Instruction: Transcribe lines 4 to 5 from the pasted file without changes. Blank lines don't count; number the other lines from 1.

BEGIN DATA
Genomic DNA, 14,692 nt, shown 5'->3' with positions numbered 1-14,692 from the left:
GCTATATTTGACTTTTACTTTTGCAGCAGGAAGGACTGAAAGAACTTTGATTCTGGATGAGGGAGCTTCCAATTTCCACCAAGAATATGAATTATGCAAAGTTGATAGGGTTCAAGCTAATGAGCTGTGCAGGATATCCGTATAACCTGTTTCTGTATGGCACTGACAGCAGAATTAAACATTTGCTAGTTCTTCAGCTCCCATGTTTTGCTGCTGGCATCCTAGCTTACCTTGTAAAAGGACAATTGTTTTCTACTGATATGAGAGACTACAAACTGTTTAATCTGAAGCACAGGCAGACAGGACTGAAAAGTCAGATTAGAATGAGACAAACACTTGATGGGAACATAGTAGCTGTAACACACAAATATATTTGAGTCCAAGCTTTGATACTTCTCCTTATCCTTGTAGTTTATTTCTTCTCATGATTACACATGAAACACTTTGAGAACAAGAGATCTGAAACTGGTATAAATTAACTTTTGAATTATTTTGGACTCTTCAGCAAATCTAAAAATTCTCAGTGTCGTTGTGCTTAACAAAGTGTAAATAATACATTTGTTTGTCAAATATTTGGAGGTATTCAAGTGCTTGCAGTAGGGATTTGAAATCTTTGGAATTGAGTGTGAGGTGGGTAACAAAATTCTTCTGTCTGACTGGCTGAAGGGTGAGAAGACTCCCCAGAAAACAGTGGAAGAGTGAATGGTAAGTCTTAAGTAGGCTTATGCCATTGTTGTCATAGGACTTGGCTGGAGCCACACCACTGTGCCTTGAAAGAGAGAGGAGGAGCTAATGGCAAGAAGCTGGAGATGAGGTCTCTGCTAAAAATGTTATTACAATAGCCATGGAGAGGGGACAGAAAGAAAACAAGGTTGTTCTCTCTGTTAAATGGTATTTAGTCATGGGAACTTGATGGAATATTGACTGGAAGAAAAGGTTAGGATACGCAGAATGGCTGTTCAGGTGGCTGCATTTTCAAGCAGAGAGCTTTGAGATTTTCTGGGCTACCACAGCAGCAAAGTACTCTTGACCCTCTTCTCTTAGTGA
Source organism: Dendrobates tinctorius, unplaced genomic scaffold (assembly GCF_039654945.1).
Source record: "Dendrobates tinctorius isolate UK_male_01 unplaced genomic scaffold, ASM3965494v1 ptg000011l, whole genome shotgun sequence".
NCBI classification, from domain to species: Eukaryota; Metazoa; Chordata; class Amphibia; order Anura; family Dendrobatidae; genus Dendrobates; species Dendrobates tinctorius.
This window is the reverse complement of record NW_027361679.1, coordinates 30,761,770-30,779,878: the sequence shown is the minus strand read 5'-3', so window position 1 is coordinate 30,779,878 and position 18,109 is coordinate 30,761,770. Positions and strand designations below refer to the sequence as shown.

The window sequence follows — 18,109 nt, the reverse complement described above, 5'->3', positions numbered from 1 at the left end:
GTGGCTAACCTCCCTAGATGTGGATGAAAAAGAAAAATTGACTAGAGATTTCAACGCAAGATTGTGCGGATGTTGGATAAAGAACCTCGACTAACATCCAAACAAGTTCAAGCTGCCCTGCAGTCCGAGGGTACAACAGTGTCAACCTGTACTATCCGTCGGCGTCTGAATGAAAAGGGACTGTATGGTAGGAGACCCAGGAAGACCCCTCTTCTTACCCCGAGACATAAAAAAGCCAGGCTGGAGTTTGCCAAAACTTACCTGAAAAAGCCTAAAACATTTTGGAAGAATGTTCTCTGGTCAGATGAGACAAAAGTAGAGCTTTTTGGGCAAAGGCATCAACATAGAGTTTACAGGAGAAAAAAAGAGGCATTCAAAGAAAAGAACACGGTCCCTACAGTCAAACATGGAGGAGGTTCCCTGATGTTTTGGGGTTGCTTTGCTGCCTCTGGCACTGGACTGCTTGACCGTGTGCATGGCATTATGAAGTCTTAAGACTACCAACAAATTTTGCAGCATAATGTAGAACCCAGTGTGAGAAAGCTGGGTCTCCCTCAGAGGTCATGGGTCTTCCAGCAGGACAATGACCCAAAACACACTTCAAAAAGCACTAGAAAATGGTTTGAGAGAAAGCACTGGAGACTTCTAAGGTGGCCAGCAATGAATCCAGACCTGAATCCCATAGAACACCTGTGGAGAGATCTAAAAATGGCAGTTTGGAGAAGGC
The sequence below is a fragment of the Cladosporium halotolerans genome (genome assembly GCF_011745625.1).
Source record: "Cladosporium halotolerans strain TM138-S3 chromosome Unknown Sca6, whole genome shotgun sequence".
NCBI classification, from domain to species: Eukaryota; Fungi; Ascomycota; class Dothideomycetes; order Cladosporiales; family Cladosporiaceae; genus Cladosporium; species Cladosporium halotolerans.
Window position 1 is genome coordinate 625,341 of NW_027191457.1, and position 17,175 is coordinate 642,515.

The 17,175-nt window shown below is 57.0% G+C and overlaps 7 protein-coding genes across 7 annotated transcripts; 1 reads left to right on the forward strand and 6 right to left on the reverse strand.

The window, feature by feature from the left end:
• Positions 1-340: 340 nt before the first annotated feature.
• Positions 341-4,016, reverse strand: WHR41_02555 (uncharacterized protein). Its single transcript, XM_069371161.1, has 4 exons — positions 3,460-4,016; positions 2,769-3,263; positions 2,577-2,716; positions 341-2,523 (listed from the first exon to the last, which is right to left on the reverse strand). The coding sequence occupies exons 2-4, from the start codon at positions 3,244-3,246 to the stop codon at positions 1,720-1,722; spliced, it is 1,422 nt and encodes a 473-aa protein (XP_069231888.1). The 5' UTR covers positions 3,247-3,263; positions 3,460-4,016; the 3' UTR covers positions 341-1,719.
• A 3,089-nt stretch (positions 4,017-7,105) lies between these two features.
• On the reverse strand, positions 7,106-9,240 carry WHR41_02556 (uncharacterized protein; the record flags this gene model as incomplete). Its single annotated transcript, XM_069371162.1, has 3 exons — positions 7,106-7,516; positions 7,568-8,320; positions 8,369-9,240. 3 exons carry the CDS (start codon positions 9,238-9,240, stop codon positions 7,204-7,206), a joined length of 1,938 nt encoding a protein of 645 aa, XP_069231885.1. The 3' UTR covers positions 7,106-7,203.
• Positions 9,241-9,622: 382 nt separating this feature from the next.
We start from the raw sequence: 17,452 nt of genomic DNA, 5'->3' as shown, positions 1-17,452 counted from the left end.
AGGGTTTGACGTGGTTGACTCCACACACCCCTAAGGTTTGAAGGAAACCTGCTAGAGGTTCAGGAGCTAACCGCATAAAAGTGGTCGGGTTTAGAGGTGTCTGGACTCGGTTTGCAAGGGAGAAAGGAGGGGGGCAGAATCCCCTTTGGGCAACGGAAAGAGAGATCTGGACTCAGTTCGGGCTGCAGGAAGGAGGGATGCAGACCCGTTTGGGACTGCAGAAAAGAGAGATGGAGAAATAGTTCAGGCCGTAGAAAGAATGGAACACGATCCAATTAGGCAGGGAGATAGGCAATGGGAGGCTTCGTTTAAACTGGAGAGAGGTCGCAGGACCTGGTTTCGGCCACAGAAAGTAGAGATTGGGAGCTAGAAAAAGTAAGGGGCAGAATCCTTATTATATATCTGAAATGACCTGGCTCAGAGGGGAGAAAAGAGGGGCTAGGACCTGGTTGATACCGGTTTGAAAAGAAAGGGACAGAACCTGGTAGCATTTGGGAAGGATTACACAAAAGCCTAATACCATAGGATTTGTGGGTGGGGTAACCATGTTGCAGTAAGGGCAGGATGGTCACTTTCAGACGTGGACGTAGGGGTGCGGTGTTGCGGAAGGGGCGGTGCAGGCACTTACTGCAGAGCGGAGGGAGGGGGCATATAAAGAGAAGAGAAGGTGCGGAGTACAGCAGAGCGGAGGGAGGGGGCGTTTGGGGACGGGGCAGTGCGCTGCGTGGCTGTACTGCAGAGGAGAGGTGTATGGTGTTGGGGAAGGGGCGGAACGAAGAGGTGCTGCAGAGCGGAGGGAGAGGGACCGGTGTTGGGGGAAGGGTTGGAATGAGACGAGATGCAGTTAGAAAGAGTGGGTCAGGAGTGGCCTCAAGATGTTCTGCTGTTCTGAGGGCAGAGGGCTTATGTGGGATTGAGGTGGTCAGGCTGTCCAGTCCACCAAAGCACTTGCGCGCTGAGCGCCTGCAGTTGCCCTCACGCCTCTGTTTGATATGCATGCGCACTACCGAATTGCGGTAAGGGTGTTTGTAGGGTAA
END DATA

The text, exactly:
Source record: "Dendrobates tinctorius isolate UK_male_01 unplaced genomic scaffold, ASM3965494v1 ptg000011l, whole genome shotgun sequence".
NCBI classification, from domain to species: Eukaryota; Metazoa; Chordata; class Amphibia; order Anura; family Dendrobatidae; genus Dendrobates; species Dendrobates tinctorius.